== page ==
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Fuming is a phenomenon displayed by certain liquids and a few solids. It manifests in visible fumes, consisting of droplets of fog appearing when the liquid contacts air. Fumes are usually corrosive and/or toxic. Chemicals that readily hydrolyze in moist air will fume vigorously.
Specific fuming liquids and solids
- Hydrochloric acid fumes when in high concentrations; the fumes consist of the acid itself and are formed when hydrogen chloride gas that escapes the solution combines itself with water vapor found in air. The fumes have a characteristic smell of hydrogen chloride.
- Sulfuric acid does not fume at room temperature, but is known to fume when hot. The fumes are a mixture of sulfuric acid droplets and sulfur oxides. The fumes do not have a strong smell but pose a potent choking hazard.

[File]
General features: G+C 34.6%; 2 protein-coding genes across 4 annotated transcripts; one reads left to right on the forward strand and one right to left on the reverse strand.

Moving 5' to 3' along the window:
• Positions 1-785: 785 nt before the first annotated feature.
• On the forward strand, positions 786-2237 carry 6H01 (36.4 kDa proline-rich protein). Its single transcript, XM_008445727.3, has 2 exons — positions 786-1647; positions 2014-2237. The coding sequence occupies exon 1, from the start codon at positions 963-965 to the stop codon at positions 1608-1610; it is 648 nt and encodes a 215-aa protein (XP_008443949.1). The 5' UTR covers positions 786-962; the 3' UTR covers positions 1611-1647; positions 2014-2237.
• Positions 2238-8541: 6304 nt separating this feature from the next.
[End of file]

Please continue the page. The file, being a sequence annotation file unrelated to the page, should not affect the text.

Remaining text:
- Oleum produces fumes similar to those of hot sulfuric acid, however, it fumes profusely even when cold.
- Nitric acid fumes at high concentrations. The fumes have a characteristic smell of nitric acid.
- Bromine is known to fume at standard conditions, which makes storage difficult.
- White phosphorus, while not a liquid, will readily oxidize in open air and give off phosphorus pentoxide fumes and may even catch fire.
- Sulfuryl chloride hydrolyzes when exposed to atmosphere, giving off hydrogen chloride and sulfur dioxide.
- Thionyl chloride hydrolyzes and fumes similar to sulfuryl chloride.
- Titanium tetrachloride readily fumes in moist air at any temperature, giving off hydrogen chloride and titanium dioxide mist.